This past week I have been reflecting on the question: How do we as United Methodists share our faith? If we are called to make disciples of Christ for the transformation of the world we need to be able to communicate our faith. Who knows, you may find yourself having a candid conversation about religion and faith with family members, co-workers, students, teachers, and individuals from different Christian denominations, other religions, or people who don’t identify with any religion. For me, sharing one’s faith begins with building relationships, but there may come a time where you are invited to share your beliefs. Answering questions about your faith may be difficult and uncomfortable for various reasons. For a long time, articulating my faith to others was difficult. However, one thing that has helped me become more comfortable in articulating my faith is becoming mindful of core teachings, or say “basics,” that have been used in many United Methodist circles. Of course, there are many ways to speak about one’s faith and the United Methodist tradition, but I would like to share with you all some of the “basics.” These “basics” can be used as starting points for you to share your faith as you draw on your own experiences and contexts.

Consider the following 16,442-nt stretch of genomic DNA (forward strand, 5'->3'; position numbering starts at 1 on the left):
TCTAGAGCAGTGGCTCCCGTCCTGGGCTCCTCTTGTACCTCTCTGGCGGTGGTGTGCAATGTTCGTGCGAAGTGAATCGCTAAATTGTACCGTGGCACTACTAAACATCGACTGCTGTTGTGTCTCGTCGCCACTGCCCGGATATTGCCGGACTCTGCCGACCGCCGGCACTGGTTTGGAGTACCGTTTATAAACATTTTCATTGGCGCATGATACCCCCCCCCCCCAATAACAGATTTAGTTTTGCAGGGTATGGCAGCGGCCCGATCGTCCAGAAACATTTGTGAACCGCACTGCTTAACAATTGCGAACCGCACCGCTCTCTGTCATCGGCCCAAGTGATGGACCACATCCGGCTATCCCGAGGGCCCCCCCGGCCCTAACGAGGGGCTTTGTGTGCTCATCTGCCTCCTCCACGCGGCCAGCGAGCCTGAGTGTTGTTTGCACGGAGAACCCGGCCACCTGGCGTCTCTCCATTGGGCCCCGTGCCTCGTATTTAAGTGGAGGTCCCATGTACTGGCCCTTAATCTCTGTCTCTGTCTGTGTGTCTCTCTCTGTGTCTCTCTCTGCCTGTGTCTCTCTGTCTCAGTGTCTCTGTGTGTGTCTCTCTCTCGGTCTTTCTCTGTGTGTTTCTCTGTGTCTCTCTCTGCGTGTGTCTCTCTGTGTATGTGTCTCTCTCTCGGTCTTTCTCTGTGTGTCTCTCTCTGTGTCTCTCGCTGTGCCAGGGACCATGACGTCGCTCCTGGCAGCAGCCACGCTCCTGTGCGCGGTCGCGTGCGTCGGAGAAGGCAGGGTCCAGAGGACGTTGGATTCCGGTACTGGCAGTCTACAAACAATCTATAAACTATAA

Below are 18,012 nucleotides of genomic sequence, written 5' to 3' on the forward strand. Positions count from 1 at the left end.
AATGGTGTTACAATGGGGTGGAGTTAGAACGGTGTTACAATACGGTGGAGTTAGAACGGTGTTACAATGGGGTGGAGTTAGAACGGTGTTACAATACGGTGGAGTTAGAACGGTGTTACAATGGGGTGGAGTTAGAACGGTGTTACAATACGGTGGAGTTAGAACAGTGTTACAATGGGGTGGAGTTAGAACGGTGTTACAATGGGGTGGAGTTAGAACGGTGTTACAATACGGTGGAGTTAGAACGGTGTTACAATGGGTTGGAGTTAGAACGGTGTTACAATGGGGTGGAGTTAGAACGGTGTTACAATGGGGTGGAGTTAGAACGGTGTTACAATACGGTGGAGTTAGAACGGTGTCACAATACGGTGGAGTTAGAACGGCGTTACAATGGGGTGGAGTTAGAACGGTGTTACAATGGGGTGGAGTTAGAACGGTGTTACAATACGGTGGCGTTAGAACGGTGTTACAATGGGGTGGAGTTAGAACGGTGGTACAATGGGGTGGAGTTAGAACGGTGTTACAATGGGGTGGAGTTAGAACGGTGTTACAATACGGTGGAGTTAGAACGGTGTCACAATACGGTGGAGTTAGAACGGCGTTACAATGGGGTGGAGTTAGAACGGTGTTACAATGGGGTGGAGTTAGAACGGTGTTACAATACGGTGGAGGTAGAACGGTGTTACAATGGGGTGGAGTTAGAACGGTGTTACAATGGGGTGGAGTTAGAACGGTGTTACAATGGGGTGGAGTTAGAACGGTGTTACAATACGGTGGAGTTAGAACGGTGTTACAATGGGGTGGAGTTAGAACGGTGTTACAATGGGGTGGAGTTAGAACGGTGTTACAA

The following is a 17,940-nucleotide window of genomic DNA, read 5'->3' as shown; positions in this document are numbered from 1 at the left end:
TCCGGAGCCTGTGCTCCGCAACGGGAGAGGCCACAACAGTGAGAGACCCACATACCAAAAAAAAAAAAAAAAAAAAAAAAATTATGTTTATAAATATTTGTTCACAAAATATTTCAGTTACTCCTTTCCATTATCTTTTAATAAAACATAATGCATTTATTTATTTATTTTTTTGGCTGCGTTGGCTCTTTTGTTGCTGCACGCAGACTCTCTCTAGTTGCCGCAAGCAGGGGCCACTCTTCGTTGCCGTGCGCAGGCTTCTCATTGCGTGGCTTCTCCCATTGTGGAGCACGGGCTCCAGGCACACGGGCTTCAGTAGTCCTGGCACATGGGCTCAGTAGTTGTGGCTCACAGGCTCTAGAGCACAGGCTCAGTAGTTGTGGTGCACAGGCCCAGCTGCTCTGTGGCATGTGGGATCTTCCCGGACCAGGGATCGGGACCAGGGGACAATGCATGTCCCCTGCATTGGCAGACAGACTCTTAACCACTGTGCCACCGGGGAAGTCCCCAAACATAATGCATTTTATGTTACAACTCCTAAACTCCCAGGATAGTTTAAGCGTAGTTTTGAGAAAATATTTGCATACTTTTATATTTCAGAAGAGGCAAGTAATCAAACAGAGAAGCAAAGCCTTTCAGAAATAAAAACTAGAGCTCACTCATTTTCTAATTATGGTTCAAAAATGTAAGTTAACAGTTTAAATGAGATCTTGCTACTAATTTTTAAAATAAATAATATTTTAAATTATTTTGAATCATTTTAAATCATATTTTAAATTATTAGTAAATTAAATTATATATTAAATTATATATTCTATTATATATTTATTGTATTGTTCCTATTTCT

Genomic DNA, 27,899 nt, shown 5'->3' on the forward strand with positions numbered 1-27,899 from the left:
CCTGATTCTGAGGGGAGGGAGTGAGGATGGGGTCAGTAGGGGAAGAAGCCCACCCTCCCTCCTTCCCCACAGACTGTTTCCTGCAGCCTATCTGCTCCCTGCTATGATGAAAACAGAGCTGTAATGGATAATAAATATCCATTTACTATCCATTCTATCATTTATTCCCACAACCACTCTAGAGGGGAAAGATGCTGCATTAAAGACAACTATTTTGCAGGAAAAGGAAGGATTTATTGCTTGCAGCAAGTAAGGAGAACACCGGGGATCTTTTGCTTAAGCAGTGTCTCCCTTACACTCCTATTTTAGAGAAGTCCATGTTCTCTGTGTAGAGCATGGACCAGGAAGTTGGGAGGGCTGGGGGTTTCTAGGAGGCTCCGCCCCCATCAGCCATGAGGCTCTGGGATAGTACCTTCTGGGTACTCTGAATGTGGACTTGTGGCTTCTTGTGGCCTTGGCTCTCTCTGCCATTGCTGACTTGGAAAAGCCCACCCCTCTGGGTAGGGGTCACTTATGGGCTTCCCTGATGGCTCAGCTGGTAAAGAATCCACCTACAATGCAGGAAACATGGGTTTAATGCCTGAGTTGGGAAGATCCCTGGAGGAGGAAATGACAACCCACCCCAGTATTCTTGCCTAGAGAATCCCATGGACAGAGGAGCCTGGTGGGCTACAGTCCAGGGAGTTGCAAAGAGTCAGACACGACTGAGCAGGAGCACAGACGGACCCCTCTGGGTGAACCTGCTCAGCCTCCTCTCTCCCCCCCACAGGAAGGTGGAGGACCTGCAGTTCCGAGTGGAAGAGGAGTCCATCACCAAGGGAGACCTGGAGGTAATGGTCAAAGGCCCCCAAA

John Wesley’s First General Rule: Do No Harm

The early Methodist movement consisted of the United Society, which would be groups of Methodists gathering together every week for instruction and prayer. One of the founders of the Methodist movement, John Wesley, created three General Rules that would help these societies apply their faith to everyday life. These General Rules will be the first of our “basics,” providing us with a starting point of how we may want to share our faith. 

John Wesley’s General Rules are the following: (1) Do No Harm, (2) Do Good, and (3) Attend Upon all the ordinances of God. Today, I want to reflect on the first rule: “Do No harm.” 

Retired United Methodist Bishop Rueben Job sums up “Do No Harm,” in the following statement: